Badri battles the nerves and nicks
A day before his expected India Test debut, S Badrinath was put through his paces at the nets. N Hunter witnessed the nerves and nudges, the anxiety and anticipation.
It's palpable, almost visible. The heavy breathing, the inhaling and exhaling. S Badrinath is restless, nervous on the eve of what should be his Test debut. At 29, it's a long-awaited moment; a domestic giant, with 6187 runs and counting, he's played the waiting game for the past two years. Each time the Test door opened, it shut as quickly.
Now the door is ajar once again and Badri's there. He's not alone; he looks around and sees the competition - Rohit Sharma to one side, long-time friend Murali Vijay to the other. Vijay is skipping to ward off tension. Rohit sits, disinterested, shades turned upside down on the back of his head. Badri, almost a different generation, sits down. Then he stands up, does a spot of vigorous shadow practice.
The final net session is on, Harbhajan Singh is hitting audacious strokes. Badri waits, strapped into his pads and with his helmet on. The minutes tick by. He kills time, adjusting and readjusting the protective gear. The gloves go on, then come off. He taps the front of the helmet, hits the pads with his bat, stretches forward and back. Harbhajan hits a straight drive, says "last few". Badri nods, right foot in front, ready to get off the blocks.
Finally he's out there, taking guard, leg stump. First up, Amit Mishra: A nicely flighted delivery, the perfect legbreak. Badri moves forward a bit, is beaten by the turn. Not the best start to his last nets before what should be his India debut.
Then follows a rigorous examination by pace bowling. Zaheer Khan, Ishant Sharma and Abhimanyu Mithun (the leading wicket-taker this Ranji Trophy season). Mishra and Pragyan Ojha add subtlety to the mix. Badri searches for his groove, the bat starts making the right noises. He's still a little uncertain, though, and the noise is hollow, edgy. Zaheer is nagging at him with accurate inswingers, Ishant is finding a sharp length that consistently kicks the ball over the off stump.
The 15 minutes are over. Zaheer pitches it on the seam, the ball rears up. Badri is unsettled, moves inside the line, turns his hips and jumps. He winces in pain as Zaheer smiles. Harbhajan, Gautam Gambhir and Virender Sehwag share a joke and there's laughter all round. The nerves come rushing back. "Over," Badri says, seeming slightly embarrassed, and walks out of the nets, rubbing his injured side.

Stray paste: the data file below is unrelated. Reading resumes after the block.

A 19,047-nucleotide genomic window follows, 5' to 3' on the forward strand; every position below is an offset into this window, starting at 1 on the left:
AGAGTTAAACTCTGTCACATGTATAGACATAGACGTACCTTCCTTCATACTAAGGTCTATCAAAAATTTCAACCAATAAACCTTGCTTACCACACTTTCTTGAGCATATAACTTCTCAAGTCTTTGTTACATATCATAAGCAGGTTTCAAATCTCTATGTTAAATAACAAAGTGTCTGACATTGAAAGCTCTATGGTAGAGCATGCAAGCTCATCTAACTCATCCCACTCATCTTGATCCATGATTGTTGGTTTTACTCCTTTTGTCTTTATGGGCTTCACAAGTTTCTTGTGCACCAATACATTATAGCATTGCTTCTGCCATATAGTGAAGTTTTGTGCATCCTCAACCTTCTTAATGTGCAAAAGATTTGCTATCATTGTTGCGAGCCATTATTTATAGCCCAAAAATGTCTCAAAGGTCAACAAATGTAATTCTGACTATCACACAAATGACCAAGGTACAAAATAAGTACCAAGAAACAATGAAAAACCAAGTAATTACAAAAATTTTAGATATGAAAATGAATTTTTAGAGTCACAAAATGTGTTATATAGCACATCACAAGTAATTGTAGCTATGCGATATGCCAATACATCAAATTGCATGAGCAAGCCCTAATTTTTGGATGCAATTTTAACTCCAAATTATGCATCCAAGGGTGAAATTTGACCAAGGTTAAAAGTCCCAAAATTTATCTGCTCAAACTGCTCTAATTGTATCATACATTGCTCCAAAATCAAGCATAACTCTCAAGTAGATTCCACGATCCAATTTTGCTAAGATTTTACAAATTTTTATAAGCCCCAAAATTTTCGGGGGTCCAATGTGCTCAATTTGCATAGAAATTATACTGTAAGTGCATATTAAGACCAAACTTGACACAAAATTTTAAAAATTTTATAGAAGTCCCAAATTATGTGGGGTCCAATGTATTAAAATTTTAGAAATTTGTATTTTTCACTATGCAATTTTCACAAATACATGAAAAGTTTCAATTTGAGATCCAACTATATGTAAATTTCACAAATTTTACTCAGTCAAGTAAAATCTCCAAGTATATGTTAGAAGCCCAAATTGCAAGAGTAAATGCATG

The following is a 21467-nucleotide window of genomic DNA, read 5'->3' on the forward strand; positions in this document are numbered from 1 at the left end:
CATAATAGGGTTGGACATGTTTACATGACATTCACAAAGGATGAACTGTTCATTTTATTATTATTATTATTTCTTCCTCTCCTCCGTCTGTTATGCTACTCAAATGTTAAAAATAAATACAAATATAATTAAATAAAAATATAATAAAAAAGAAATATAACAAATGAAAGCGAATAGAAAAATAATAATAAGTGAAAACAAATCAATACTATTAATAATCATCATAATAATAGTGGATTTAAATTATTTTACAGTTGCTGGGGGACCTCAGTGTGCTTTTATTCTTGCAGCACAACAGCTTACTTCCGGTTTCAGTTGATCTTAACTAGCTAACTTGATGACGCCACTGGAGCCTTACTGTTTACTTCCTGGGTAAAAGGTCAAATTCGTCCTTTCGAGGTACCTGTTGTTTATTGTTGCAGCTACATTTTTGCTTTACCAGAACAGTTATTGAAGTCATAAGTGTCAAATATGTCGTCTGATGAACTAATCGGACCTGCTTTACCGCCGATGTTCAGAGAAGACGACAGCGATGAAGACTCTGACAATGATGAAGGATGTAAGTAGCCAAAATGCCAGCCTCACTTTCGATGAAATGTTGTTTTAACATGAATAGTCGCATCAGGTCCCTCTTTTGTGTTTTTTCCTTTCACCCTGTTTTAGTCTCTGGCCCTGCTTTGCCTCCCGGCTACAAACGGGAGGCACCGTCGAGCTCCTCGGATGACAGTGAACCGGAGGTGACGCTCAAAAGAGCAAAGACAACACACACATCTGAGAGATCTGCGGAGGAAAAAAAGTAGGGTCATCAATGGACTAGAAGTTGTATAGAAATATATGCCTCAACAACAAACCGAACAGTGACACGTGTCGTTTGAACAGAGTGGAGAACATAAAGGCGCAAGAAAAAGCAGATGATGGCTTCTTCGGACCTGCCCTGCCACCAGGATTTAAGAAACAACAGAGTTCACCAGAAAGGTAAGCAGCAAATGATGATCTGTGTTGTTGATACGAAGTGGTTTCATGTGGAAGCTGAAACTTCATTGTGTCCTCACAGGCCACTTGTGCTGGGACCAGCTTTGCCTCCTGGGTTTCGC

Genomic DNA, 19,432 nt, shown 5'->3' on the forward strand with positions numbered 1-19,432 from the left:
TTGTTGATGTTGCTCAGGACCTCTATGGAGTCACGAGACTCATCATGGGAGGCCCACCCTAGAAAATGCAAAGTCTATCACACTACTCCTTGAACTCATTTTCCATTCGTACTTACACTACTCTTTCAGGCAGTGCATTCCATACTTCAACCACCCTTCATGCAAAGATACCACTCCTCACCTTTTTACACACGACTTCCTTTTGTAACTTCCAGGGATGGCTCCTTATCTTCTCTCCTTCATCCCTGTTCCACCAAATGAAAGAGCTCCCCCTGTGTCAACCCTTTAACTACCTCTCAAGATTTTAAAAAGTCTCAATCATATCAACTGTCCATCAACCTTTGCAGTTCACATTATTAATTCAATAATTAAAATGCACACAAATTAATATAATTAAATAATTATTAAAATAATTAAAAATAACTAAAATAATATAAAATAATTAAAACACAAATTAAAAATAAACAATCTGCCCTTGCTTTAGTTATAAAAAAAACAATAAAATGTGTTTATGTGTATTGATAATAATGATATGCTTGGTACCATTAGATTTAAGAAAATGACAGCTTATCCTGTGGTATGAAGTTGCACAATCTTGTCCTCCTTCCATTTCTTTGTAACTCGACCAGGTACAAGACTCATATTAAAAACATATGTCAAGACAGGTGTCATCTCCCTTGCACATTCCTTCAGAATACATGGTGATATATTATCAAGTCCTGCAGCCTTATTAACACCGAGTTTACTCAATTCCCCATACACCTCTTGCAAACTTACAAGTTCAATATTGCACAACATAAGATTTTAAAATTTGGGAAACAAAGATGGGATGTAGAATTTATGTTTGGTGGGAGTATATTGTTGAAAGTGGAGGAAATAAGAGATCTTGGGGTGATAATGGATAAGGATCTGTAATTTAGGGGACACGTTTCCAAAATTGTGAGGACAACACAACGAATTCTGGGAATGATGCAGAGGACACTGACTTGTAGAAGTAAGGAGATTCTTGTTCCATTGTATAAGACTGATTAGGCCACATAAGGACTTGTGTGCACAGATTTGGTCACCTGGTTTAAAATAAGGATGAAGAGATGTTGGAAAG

A few minutes later, passing Zaheer, Badri makes a shy remark: "[I] like that". Then he walks up to Sachin Tendulkar. The Master is cheerful. He nods, shakes his head, gestures with his hands, keeping the smile on all the time, making suggestions, obviously trying to calm the newcomer's nerves.
When he walks away, Badri stays put. Well, not really; he's in one place but in constant motion. Hands on hips. Hands behind hips, fists clenched. Hands crossed in front of his chest. He tries to speak to Gary Kirsten, tries to get his attention. The head coach, busy with throw-downs to Vijay, tells him to move away.
Eric Simons, the bowling consultant, is ready to give Badri some throwdowns. The confidence has evidently returned; he starts middling the ball. Simons chips in with a few instructions. He points to the advantage of playing with the full bat face open and straight in line, instead of playing away from the body.
The problem isn't sorted, though, and another expert eye picks it up. Kirsten turns his attention to the new boy. He passes on his instructions - play the ball with the head in line with the ball and the torso forward, not away from the ball - and takes over the throwdowns. Kirsten is relentless, firing in volleys and shorts balls with the tennis racket at Andy Roddick pace. Badri ducks, weaves, moving forward and back. Test cricket beckons.